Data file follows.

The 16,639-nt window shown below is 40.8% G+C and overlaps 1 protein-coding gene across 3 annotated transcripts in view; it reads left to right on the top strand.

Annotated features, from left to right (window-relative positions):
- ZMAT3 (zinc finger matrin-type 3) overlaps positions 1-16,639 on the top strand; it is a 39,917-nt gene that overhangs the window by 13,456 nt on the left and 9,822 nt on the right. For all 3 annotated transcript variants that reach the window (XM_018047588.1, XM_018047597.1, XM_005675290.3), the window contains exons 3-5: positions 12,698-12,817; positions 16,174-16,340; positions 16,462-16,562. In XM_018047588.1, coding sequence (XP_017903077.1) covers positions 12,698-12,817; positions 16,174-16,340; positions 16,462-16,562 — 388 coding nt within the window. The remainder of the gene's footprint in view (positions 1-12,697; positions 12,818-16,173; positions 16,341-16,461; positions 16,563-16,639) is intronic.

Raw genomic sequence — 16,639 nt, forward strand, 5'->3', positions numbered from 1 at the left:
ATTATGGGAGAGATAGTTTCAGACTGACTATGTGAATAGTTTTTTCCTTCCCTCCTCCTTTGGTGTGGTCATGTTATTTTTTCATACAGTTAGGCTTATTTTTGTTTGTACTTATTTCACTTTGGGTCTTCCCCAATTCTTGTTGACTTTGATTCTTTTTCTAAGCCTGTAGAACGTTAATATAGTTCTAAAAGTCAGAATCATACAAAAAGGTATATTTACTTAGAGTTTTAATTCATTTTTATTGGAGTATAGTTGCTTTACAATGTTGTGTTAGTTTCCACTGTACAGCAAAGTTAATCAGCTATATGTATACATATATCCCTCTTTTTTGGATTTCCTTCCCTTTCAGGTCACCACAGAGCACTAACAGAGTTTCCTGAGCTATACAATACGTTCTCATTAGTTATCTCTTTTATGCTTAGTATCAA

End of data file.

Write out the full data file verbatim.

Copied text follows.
The 16,639-nt window shown below is 40.8% G+C and overlaps 1 protein-coding gene across 3 annotated transcripts in view; it reads left to right on the top strand.

Annotated features, from left to right (window-relative positions):
- ZMAT3 (zinc finger matrin-type 3) overlaps positions 1-16,639 on the top strand; it is a 39,917-nt gene that overhangs the window by 13,456 nt on the left and 9,822 nt on the right. For all 3 annotated transcript variants that reach the window (XM_018047588.1, XM_018047597.1, XM_005675290.3), the window contains exons 3-5: positions 12,698-12,817; positions 16,174-16,340; positions 16,462-16,562. In XM_018047588.1, coding sequence (XP_017903077.1) covers positions 12,698-12,817; positions 16,174-16,340; positions 16,462-16,562 — 388 coding nt within the window. The remainder of the gene's footprint in view (positions 1-12,697; positions 12,818-16,173; positions 16,341-16,461; positions 16,563-16,639) is intronic.

Raw genomic sequence — 16,639 nt, forward strand, 5'->3', positions numbered from 1 at the left:
ATTATGGGAGAGATAGTTTCAGACTGACTATGTGAATAGTTTTTTCCTTCCCTCCTCCTTTGGTGTGGTCATGTTATTTTTTCATACAGTTAGGCTTATTTTTGTTTGTACTTATTTCACTTTGGGTCTTCCCCAATTCTTGTTGACTTTGATTCTTTTTCTAAGCCTGTAGAACGTTAATATAGTTCTAAAAGTCAGAATCATACAAAAAGGTATATTTACTTAGAGTTTTAATTCATTTTTATTGGAGTATAGTTGCTTTACAATGTTGTGTTAGTTTCCACTGTACAGCAAAGTTAATCAGCTATATGTATACATATATCCCTCTTTTTTGGATTTCCTTCCCTTTCAGGTCACCACAGAGCACTAACAGAGTTTCCTGAGCTATACAATACGTTCTCATTAGTTATCTCTTTTATGCTTAGTATCAA